Reply
        2. Ask a Manager Post author

          I don’t see any benefit to printing a deeply offensive joke when it doesn’t change the OP’s situation or the advice. I’m okay with people disagreeing with that, of course.

          Reply
        3. LBK

          Per other comments it sounds like it’s pretty easy to deduce what the joke was with some brief googling, if you’re really dying to read it.

          Reply
          1. Stanton von Waldorf

            That’s my problem. I did, and I didn’t read any jokes that would justify the extreme reactions I am seeing here. Now, it’s quite possible that my standards for offensiveness and societies didn’t match in this case, but without knowing what the joke actually is, I can’t actually tell. Thus my curiosity, and thus my disappointment when my curiousity wasn’t satisfied.

            Reply
        4. N.J.

          Why are you disappointed though? If this is a joke that got an intern summarily fired, then it’s safe to say that a significant number of people on this blog would be offended by, disgusted by or even emotionally harmed by this joke. Considering a handful have even said they lost friends etc. during 9/11, repeating the joke here would be doing the same thing that the intern did to a captive audience. If it’s not ok to say a this joke about people dying from a terrotist attack at work, without even knowing if the meeting attendees have personal experiences with this tragedy, then is even more not okay to say it here in the AAM comments where it has been established that at least some readers have strong emotional trauma related to 9/11. I’m pointing this out because it requires the same sort of emotional and empathic calculations that the intern did not use when telling his joke. I am personally a fan of certain types of dark humor, just depends on the delivery, the deliverer, the audience and the subject matter, and it wouldn’t be appropriate or kind, at all, to repeat the joke here when we have kind of estsbliahed that this is not the audience for a 9/11 joke.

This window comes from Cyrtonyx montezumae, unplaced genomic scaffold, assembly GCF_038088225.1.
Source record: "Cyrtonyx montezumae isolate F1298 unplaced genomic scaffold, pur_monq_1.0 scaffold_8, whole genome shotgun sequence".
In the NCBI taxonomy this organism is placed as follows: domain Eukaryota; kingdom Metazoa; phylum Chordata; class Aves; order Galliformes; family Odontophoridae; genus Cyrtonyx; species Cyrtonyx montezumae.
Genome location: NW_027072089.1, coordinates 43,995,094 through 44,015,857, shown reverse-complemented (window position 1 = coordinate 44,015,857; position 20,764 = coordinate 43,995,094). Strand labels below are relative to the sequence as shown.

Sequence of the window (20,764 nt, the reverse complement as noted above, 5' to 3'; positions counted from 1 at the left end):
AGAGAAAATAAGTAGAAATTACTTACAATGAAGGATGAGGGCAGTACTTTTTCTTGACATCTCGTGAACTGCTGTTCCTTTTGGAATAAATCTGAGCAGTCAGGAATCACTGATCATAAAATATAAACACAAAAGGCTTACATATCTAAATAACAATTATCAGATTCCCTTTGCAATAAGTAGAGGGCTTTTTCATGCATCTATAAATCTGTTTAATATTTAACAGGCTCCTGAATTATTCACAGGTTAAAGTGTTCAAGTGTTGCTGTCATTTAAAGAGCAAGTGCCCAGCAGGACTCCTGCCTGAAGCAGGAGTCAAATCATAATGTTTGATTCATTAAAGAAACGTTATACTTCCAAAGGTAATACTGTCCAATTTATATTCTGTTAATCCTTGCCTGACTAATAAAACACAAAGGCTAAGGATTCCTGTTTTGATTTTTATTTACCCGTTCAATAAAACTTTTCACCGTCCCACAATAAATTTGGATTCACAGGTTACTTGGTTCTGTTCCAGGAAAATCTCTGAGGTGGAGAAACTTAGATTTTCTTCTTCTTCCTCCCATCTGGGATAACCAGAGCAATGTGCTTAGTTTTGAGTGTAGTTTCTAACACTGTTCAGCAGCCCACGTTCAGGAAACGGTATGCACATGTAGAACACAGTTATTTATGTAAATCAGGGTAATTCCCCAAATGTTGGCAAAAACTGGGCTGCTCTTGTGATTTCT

Reply
    1. MoinMoin

      I also was, mostly because I can appreciate some very dark humor and I still for the life of me couldn’t find anything about people jumping to their deaths that could be made into a joke.

      Reply
      1. animaniactoo

        I used to collect Challenger explosion jokes – I was in the 10 to 11 age range at the time. Now I’m kinda horrified by the jokes that I told so gleefully then. Based off of those, I’ve got a good general sense of how the joke probably went, and it will probably always be “too soon” for me even though others may find the humor of it as a way to cope with the crap that life tosses at us.

        Reply
        1. Anon for this

          Good point. You never know where life will take you. I have moved around and have ended up practicing law in a state where I regularly appear in front of one of the victim’s husband’s a federal judge. You might not know someone today who your joke will offend but you may end up knowing them in the future. You don’t want that on your conscience.

          Reply
  39. Ravenclawesome

    You did exactly right- I wrote in years ago about an intern I had to fire, and Alison’s advice then still applies now! In my case my intern and her friends started posting negative things about the company on twitter, tagging my company, and the higher ups saw. I was terrified this would reflect poorly on me, but in the long run, it was the opposite. People saw how I handled it and respected me for that. I bet it’s going to be the same with you. And hopefully, this intern has learned an important lesson.

    Reply
    1. Annonymouse

      Oh my God!
      You’re the person with the intern from hell that stole your spare phone!

      How has your career been going since then? I always wanted to sincerely wish you well and tell you that you handled it well.

      And of course you are very well qualified to tell OP how you dealt with this.

      Reply
      1. Ravenclawesome